Brendan Shanahan had another difficult day on the job Thursday, which became the norm during a trying first full week of the postseason. He's handed down seven suspensions totaling 16 games with more coming when he's finished throwing the book at Coyotes forward Raffi Torres.
Sheriff Shanny was considering the punishment for Torres before meeting him today. Torres left his feet and dropped Marian Hossa with a flying shoulder Tuesday. Hossa made a horizontal exit while Torres skated without a penalty for the late hit.
In another era, Torres wouldn't have a meeting with the NHL's top cop. He would have faced the kind of justice that faded with the implementation of the instigator penalty. A player with his talent would have thought twice about unloading a vicious lick on a star such as Hossa for fear of getting his face rearranged.
Barbaric? Yes. Effective? Definitely.
The instigator rule was designed to decrease fighting and remove the uncivilized nature of hockey. In that sense, it succeeded. Players who earned roster spots solely for their left hook have become extinct. But it also led to more players throwing more cheap shots.
"There's no fear and there's no respect amongst them," said Sabres analyst Rob Ray, the former enforcer. "All that doesn't have to happen, and it wouldn't happen, if they just allowed two guys to go at it, or four guys, and it's over with. Let them handle it."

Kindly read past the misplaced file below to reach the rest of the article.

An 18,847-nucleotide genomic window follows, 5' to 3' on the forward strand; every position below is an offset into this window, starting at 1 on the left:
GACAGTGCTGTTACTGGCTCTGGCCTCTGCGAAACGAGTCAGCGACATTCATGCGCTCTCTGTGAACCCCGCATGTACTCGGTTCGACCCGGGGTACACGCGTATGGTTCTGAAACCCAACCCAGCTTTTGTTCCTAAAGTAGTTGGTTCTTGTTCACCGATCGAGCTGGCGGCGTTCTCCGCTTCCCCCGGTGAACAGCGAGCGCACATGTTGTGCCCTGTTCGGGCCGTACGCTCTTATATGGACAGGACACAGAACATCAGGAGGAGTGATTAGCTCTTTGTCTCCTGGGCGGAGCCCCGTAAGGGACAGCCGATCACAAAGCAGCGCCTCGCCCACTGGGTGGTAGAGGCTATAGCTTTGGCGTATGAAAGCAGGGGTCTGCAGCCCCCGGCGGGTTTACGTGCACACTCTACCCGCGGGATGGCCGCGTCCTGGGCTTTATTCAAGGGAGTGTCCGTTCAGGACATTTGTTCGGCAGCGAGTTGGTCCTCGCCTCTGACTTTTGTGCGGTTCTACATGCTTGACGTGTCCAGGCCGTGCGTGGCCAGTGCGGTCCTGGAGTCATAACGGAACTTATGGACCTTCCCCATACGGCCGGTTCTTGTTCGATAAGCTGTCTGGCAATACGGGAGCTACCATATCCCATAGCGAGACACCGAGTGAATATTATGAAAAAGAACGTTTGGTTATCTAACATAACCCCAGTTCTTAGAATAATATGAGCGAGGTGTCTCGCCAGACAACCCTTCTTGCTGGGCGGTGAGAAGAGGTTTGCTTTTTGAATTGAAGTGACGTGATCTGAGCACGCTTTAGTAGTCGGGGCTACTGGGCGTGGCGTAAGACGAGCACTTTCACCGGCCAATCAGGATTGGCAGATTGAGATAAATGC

There is no simple solution. For me, the conflict is allowing players to police the game by fighting while knowing the long-term effects from concussions, many of which come from fighting.
The NHL for years has been selling the passion that comes with the playoffs. Too often, players have committed crimes of passion that would get them locked up if carried out on the streets.
Predators defenseman Shea Weber avoided suspension but was fined $2,500 for throwing Red Wings star Henrik Zetterberg's head into the turnbuckle. The fine equated to 0.0003 percent of Weber's $7.5 million salary. For someone making $100,000 a year, it amounts to $30, or roughly the cost of a large pizza and 30 chicken wings.
"It was a WW[E] move," Ray said. "Come on. He got fined $2,500 for hitting him with an elbow and smashing his head into the glass. You spend more tipping the trainers."
What remained was a squiggly line that failed to define how much aggression was too much. Players aren't getting the message. Shanahan has handed down more suspensions this year than were distributed in the playoffs last year.
But violence sells. Television ratings soared in the playoffs after a late-season rumble between Pittsburgh and Philadelphia on NBC carried into the postseason and boiled over in Game Three. Other series have turned ugly.
Shanahan's list of punishments reads like a long day in criminal court: Arron Asham, Penguins, attempted decapitation, four games; Andrew Shaw, Blackhawks, goalie-slaughter, three games; Carl Hagelin, Rangers, assault with a deadly elbow, three games; Craig Adams, Penguins, hair-pulling, one game.
You get the idea. Do they?